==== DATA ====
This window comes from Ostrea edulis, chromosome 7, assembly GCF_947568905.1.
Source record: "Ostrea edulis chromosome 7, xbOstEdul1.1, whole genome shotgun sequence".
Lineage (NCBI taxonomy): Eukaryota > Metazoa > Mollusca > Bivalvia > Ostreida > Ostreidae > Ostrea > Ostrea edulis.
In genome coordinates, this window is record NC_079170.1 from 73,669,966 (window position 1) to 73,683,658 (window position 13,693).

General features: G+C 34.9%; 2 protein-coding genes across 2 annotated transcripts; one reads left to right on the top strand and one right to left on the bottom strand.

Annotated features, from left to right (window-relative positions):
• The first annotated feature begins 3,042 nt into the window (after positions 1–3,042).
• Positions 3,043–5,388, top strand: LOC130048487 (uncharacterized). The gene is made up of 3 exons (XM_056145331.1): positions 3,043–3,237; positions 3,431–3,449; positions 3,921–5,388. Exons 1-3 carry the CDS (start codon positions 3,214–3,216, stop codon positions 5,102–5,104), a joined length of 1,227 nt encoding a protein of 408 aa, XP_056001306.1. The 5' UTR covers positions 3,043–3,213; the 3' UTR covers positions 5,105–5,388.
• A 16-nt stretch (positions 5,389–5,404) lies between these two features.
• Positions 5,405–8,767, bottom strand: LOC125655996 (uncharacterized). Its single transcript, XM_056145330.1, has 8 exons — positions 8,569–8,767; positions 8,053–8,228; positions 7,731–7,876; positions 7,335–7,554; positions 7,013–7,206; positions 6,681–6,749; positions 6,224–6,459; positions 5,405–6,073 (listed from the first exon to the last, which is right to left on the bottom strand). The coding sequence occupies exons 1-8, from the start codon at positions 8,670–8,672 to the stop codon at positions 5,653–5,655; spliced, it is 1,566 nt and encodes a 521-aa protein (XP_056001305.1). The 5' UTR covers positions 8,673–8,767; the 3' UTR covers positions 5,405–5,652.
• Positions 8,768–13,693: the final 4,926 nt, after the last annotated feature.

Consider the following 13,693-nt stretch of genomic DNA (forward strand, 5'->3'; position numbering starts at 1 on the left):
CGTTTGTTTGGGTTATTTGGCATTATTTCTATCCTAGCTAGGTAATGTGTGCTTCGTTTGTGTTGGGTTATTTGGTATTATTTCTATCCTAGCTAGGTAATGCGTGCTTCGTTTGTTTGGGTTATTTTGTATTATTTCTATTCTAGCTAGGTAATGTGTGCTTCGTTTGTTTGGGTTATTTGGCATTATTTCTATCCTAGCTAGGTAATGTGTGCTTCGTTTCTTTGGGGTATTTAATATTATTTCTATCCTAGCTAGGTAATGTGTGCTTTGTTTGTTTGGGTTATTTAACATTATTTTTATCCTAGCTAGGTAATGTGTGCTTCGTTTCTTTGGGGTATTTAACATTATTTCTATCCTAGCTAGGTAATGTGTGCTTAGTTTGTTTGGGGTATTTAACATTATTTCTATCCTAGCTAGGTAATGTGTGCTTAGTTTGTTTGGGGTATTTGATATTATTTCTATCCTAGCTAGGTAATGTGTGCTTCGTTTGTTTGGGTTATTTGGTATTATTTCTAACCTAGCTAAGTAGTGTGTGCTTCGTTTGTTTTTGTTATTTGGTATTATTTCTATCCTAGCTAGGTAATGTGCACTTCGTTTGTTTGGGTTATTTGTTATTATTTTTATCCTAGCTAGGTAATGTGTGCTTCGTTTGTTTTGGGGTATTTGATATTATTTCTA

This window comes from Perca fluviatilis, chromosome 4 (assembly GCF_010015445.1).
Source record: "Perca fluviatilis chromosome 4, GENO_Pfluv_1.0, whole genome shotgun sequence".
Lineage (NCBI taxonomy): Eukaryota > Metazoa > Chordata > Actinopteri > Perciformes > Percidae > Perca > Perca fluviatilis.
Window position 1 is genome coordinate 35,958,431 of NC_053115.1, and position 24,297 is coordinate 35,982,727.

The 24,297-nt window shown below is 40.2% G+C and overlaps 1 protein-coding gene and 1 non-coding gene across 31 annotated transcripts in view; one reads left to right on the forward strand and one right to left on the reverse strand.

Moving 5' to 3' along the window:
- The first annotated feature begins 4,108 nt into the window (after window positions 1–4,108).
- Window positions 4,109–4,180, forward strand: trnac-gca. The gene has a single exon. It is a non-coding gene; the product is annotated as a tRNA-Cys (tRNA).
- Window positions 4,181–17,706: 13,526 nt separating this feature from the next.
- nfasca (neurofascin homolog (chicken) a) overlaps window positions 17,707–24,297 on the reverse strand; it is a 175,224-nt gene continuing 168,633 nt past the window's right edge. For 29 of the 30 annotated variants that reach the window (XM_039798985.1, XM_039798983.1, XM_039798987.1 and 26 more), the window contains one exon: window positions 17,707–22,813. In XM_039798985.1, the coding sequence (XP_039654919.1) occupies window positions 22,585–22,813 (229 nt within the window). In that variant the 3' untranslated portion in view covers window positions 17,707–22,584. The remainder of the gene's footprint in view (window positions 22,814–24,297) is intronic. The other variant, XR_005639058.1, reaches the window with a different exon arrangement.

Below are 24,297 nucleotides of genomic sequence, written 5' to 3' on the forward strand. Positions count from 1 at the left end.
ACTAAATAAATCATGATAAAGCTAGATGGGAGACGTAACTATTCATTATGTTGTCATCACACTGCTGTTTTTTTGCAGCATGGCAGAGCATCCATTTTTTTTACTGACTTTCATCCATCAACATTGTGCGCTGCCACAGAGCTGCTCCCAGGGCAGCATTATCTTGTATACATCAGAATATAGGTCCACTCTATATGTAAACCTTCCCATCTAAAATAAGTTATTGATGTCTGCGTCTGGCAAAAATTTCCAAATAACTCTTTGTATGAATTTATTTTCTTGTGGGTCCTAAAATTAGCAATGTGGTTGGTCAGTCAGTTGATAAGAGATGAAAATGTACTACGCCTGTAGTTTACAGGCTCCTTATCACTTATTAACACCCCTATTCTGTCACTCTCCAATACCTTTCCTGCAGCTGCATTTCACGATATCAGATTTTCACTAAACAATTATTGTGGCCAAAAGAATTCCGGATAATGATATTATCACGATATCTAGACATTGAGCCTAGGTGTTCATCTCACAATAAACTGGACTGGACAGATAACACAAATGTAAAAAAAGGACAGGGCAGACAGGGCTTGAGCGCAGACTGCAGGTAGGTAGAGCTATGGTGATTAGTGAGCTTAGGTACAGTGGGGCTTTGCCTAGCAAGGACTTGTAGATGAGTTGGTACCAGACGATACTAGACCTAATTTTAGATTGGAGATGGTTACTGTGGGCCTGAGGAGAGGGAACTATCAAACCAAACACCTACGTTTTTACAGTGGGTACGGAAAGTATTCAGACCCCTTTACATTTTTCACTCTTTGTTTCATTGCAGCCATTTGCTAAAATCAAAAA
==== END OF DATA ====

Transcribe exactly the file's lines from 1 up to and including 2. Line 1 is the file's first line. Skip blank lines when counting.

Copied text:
This window comes from Ostrea edulis, chromosome 7, assembly GCF_947568905.1.
Source record: "Ostrea edulis chromosome 7, xbOstEdul1.1, whole genome shotgun sequence".